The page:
Recently, the comments made by Toyota’s CEO regarding electric vehicles have caused some controversy. To fully understand the issue, we must examine the content of his statements and the scope of the topic. Essentially, the issue pertains to whether Toyota’s acceleration from hybrid to electric vehicles can meet the current demands of major markets such as Europe and China. Secondly, it pertains to Tokyo and the Japanese government’s view on setting guidelines to limit the development of fuel vehicles as a whole. In my understanding, there are several points that Toyota’s CEO, Akio Toyoda, wanted to convey:
1) Japan has set carbon emission goals similar to those of Europe, and has declared a relatively aggressive transformation of the transportation industry. This will require the government to put efforts into infrastructure, subsidies, and the power energy structure.
2) Secondly, this will have a huge impact on the supply chain and overall structure of Japan’s automotive industry. This is also a point raised by the Japanese government.
What was actually said?
This is the original text in Japanese that I found:
Here are some of the key points from the article excerpted by the American media:
Toyota Motor Corp.’s leader criticized what he described as excessive hype over electric vehicles, saying advocates failed to consider the carbon emitted by generating electricity and the costs of an EV transition.# Toyota President Warns of Electric Vehicle Strain on Japan’s Energy Supply
At a year-end news conference held by the Japan Automobile Manufacturers Association, Toyota President Akio Toyoda raised concerns over the ability of Japan’s infrastructure to support a shift to electric-powered vehicles. Mr. Toyoda stated that if all cars in Japan were running on electric power, the country would run out of electricity in the summer. He estimated that the cost of the required infrastructure to support a fleet consisting entirely of electric vehicles would range from ¥14 trillion to ¥37 trillion, equivalent to $135 billion to $358 billion.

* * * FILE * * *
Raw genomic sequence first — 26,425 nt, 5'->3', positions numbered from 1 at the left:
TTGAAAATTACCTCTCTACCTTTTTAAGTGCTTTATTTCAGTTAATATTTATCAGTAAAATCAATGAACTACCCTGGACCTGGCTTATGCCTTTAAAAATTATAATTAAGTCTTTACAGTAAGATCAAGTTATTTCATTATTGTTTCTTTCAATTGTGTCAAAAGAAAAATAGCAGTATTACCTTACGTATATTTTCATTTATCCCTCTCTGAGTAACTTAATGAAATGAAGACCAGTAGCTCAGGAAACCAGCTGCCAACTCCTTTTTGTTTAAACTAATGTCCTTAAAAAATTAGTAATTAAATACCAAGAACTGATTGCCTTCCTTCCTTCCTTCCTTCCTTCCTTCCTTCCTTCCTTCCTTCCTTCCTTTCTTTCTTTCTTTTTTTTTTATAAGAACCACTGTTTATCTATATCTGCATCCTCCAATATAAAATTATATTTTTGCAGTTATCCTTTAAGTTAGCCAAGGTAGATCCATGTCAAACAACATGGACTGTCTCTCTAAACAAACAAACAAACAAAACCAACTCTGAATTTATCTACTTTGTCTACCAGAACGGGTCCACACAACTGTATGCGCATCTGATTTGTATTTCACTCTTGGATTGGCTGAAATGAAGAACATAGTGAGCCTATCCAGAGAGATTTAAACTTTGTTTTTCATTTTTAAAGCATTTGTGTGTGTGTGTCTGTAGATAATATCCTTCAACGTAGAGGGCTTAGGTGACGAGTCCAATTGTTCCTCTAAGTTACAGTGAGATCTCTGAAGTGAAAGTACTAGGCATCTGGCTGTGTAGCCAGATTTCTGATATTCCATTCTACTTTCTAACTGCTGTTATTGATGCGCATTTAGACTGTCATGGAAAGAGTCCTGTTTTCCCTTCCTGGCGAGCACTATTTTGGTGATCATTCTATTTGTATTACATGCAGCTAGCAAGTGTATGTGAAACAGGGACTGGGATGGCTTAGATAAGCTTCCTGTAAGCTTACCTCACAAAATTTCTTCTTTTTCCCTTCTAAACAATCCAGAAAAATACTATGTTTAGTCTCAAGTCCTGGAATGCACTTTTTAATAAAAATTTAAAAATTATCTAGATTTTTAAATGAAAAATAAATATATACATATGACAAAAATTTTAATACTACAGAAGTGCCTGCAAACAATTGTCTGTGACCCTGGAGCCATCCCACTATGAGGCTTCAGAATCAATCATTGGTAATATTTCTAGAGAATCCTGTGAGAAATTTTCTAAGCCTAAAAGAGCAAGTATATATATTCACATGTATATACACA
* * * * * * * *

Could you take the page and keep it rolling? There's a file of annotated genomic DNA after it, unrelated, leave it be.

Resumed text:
“When politicians are out there saying, ‘Let’s get rid of all cars using gasoline,’ do they understand this?” questioned Mr. Toyoda.
The discussion also touched on Japan’s greenhouse gas emissions target, and CO2 emissions reduction in the automotive industry. CO2 emissions in the industry have dropped 22% from 2001 to 2018, with average fuel efficiency increasing 71%. The proportion of xEV cars has risen from 3% in 2008 to 39% in 2019.
However, achieving a fully electric vehicle fleet could prove challenging without significant changes to Japan’s energy policies. Currently, Japan relies on thermal power for approximately 77% of its energy, with renewable energy and nuclear power making up the remaining 23%. In comparison, European countries like Germany and France rely on renewable energy and nuclear power for 47% and 89% of their energy supply, respectively.From the perspective of power supply, if all cars sold in Japan were replaced with pure electric cars, the demand for electricity during the summer peak period would increase dramatically. This would require Japan to build about 10 new nuclear power plants, which must be solved by the national energy policy. Under these conditions, the “business model of existing Japanese car companies in the Japanese market may collapse”, which will have a relatively large impact on employment. On the charging facility side, it is necessary to add about 14-37 trillion yen to supplement infrastructure.
Why are we talking about this?
My understanding is that Toyota’s statement this time is mainly to negotiate with the Japanese government. Currently, European governments (the two main car-producing countries Germany and France), the US government (Biden’s next step), and the South Korean government are all providing a lot of resources and policies for the development of electric cars in the overall energy structure and the transformation of the automotive industry.
We can understand that the policy and financial toolbox used by China in the early development of new energy vehicles is needed by all traditional automobile companies that want to transform into BEVs, that is, they need a local support outside the third-party market. The environment for Japanese car companies to do HEVs is different. At this stage, it is very difficult for Japanese car companies to promote BEVs in various markets.
In my personal opinion, in order for all car companies to promote electric vehicles, aside from the internal profitability and transformation rationality, it is necessary to explore the help needed in the transformation process with the government, including subsidies, charging facilities, and support needed to change the parts industry chain.
In this sense, promoting the development of electric vehicles actually depends on whether the governments of various countries that mainly revolve around the automotive industry are willing to come down and help. To some extent, it is also a key point in time when traditional car companies need external support in transformation.
This article is a translation by ChatGPT of a Chinese report from 42HOW. If you have any questions about it, please email email@example.com.